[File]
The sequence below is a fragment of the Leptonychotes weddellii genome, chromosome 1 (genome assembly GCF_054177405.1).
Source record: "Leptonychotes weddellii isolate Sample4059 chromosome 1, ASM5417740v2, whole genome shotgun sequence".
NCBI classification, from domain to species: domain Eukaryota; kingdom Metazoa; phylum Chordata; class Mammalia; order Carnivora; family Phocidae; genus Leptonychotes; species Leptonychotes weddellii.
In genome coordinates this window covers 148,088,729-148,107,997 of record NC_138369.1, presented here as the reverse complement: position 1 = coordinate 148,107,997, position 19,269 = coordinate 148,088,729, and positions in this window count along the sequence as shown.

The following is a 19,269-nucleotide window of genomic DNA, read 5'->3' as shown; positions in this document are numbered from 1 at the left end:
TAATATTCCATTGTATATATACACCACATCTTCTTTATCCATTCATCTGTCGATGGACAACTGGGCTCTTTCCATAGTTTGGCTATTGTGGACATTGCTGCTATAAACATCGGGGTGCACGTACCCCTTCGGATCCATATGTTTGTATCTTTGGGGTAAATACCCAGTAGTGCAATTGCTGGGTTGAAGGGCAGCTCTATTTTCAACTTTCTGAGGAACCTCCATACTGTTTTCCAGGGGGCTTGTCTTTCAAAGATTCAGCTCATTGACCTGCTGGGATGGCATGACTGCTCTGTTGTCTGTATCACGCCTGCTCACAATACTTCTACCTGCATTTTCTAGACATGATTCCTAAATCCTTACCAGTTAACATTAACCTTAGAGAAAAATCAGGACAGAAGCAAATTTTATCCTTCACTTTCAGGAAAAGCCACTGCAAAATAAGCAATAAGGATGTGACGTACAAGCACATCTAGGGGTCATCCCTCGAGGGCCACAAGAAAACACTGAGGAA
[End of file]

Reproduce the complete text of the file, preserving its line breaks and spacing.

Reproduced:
The sequence below is a fragment of the Leptonychotes weddellii genome, chromosome 1 (genome assembly GCF_054177405.1).
Source record: "Leptonychotes weddellii isolate Sample4059 chromosome 1, ASM5417740v2, whole genome shotgun sequence".
NCBI classification, from domain to species: domain Eukaryota; kingdom Metazoa; phylum Chordata; class Mammalia; order Carnivora; family Phocidae; genus Leptonychotes; species Leptonychotes weddellii.
In genome coordinates this window covers 148,088,729-148,107,997 of record NC_138369.1, presented here as the reverse complement: position 1 = coordinate 148,107,997, position 19,269 = coordinate 148,088,729, and positions in this window count along the sequence as shown.

The following is a 19,269-nucleotide window of genomic DNA, read 5'->3' as shown; positions in this document are numbered from 1 at the left end:
TAATATTCCATTGTATATATACACCACATCTTCTTTATCCATTCATCTGTCGATGGACAACTGGGCTCTTTCCATAGTTTGGCTATTGTGGACATTGCTGCTATAAACATCGGGGTGCACGTACCCCTTCGGATCCATATGTTTGTATCTTTGGGGTAAATACCCAGTAGTGCAATTGCTGGGTTGAAGGGCAGCTCTATTTTCAACTTTCTGAGGAACCTCCATACTGTTTTCCAGGGGGCTTGTCTTTCAAAGATTCAGCTCATTGACCTGCTGGGATGGCATGACTGCTCTGTTGTCTGTATCACGCCTGCTCACAATACTTCTACCTGCATTTTCTAGACATGATTCCTAAATCCTTACCAGTTAACATTAACCTTAGAGAAAAATCAGGACAGAAGCAAATTTTATCCTTCACTTTCAGGAAAAGCCACTGCAAAATAAGCAATAAGGATGTGACGTACAAGCACATCTAGGGGTCATCCCTCGAGGGCCACAAGAAAACACTGAGGAA